Spending a lazy day after a busy week, what a better way to relax than preparing delicious seasonal recipes? Today we’ve prepared a fabulous “risotto con crema di carciofi e pancetta croccante” ( = risotto with cream of fresh artichokes and crispy bacon) …to die for!
Love “risotto” in all ways, actually there are just a few other dishes as popular or as versatile as risotto. At its simplest, risotto is a hearty, warming rice dish, rich with the flavours of the stock used in its making, as well as saffron, parmesan, butter and any of the hundreds of ingredients that match so perfectly with it. Risotto is not only versatile, but easy to make, and as such the dish has found popularity around the world, from home kitchens to those of the finest restaurants. But what are the origins of this Italian icon?
The history of risotto is naturally tied to the history of rice in Italy. While there are many conflicting opinions on the historical intricacies, rice was first introduced to Italy and Spain by the Arabs during the Middle Ages. The humidity of the Mediterranean was quickly found to be perfect for growing shorter-grained rices, and enormous profits were made by those selling rice in Genoa, Venice and the surrounds. The popularity of rice grew through Italy, though primarily among the wealthy owing to the still-exorbitant prices of the product. Once the outside world discovered the quality of this Italian product, however, the money poured in and the availability of the short-grains spread, making the rice far more widely accessible.
It was in Milan where the rice met its delicious destiny. Milan had been under Spanish rule for almost two centuries (hence the similar evolution of paella in Spain), and rice had become a staple. Slow-cooking also dominated the culinary landscape of the region, with Ossobucco a long-held favourite. The slow-cooking principles were combined with the local rice, emphasising the rich flavours, and spices (particularly saffron) for which the area was known, to create ‘Risotto alla Milanese’ Served by itself, or as an accompaniment to other dishes, risotto was discovered to be an excellent way of using the shorter-grained rice, the starchy component of the dry grain mixing with the stock to create a thick, creamy sauce.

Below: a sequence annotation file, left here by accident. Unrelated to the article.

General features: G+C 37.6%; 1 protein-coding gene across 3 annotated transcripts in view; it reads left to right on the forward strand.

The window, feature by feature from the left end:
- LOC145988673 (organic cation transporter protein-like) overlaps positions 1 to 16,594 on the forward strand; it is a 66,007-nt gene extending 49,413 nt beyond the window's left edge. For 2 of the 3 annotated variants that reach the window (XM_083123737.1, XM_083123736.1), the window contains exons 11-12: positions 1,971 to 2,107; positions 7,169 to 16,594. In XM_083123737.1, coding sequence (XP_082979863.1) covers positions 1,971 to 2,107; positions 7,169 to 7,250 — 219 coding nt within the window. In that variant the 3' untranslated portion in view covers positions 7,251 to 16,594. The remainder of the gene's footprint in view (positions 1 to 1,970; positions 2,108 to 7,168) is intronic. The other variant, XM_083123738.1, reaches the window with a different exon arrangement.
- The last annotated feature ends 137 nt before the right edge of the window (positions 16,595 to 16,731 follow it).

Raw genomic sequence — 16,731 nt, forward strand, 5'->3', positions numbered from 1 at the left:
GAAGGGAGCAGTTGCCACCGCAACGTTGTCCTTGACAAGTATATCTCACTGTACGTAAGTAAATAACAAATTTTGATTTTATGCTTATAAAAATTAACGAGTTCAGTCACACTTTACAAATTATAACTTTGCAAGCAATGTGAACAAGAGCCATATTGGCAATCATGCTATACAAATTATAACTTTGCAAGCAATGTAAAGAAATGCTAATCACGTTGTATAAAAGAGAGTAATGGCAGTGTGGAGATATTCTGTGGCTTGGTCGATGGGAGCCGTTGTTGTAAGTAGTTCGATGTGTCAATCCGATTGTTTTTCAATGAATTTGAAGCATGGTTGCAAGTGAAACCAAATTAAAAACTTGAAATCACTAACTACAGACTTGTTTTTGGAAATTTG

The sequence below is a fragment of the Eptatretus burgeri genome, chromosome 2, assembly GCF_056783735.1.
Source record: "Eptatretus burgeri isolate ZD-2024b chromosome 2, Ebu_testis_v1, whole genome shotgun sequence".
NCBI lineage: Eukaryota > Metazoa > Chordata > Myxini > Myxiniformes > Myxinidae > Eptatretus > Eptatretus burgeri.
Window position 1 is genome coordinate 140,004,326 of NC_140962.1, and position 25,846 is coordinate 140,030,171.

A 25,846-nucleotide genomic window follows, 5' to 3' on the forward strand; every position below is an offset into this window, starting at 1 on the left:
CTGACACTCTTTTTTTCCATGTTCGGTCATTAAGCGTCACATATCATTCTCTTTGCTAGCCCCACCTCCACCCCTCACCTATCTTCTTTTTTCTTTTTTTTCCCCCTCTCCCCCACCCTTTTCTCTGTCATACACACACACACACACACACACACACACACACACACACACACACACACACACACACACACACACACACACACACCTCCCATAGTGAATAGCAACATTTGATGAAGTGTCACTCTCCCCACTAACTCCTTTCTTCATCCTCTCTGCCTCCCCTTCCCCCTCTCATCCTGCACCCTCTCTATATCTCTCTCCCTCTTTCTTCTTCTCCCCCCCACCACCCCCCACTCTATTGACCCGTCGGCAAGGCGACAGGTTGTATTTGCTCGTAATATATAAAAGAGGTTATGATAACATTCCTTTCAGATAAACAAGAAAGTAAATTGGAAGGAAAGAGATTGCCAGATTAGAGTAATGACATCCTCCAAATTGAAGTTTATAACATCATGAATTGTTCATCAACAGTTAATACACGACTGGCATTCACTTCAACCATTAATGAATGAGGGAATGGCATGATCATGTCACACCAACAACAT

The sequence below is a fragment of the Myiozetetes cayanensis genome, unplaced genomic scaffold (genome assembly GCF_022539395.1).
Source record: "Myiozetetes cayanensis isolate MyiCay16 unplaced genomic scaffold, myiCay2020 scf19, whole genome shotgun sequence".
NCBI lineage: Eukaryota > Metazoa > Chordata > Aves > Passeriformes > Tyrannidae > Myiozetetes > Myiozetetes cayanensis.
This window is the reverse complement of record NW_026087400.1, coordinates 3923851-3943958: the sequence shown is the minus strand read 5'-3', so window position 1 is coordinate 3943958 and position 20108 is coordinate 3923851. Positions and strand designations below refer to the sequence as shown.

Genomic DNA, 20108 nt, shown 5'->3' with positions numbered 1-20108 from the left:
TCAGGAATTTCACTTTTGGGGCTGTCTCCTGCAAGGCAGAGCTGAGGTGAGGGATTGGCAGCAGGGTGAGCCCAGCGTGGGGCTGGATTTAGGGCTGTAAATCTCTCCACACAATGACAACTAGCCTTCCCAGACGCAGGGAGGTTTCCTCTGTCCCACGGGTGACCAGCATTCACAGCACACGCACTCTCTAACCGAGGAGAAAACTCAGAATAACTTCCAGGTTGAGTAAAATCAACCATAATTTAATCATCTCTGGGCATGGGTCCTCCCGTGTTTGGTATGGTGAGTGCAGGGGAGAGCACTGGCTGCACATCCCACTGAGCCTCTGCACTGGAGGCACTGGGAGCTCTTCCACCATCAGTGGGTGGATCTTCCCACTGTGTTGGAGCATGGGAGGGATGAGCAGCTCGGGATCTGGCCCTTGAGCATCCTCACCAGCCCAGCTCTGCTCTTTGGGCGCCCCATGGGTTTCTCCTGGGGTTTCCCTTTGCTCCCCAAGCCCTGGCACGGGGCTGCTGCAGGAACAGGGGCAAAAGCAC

Today the dish is served extensively, almost unchanged, in the kitchens and restaurants of the world. Ingredients as varied as lobster, artichokes, truffles, veal, mushrooms, asparagus, pumpkin and almost anything else are paired with this classic dish. If you haven’t embraced the history and elegant simplicity of the risotto in your own kitchen, the dawn of Spring is your perfect opportunity!
Credit “The History of Risotto”, Tristian, Essential Ingredient
If you love italian kitchen, seasonal products, slow food, nature and want to have a culinary experience in Tuscany we will teach you how to best use seasonal, “from farm to table” ingredients mostly coming from the garden and from local farms in a relaxing and creative atmosphere.
“The living Kitchen” is a culinary experience at the sources, you will have the unique opportunity to learn directly from experienced producers about the origin and the value of raw ingredients. You will then move into the kitchen, where local chefs will teach you how to best use and combine them in order to create fabulous “farm to table” recipes. Are you ready to create “hands-on” the perfect Tuscan dinner? Join us on this experience!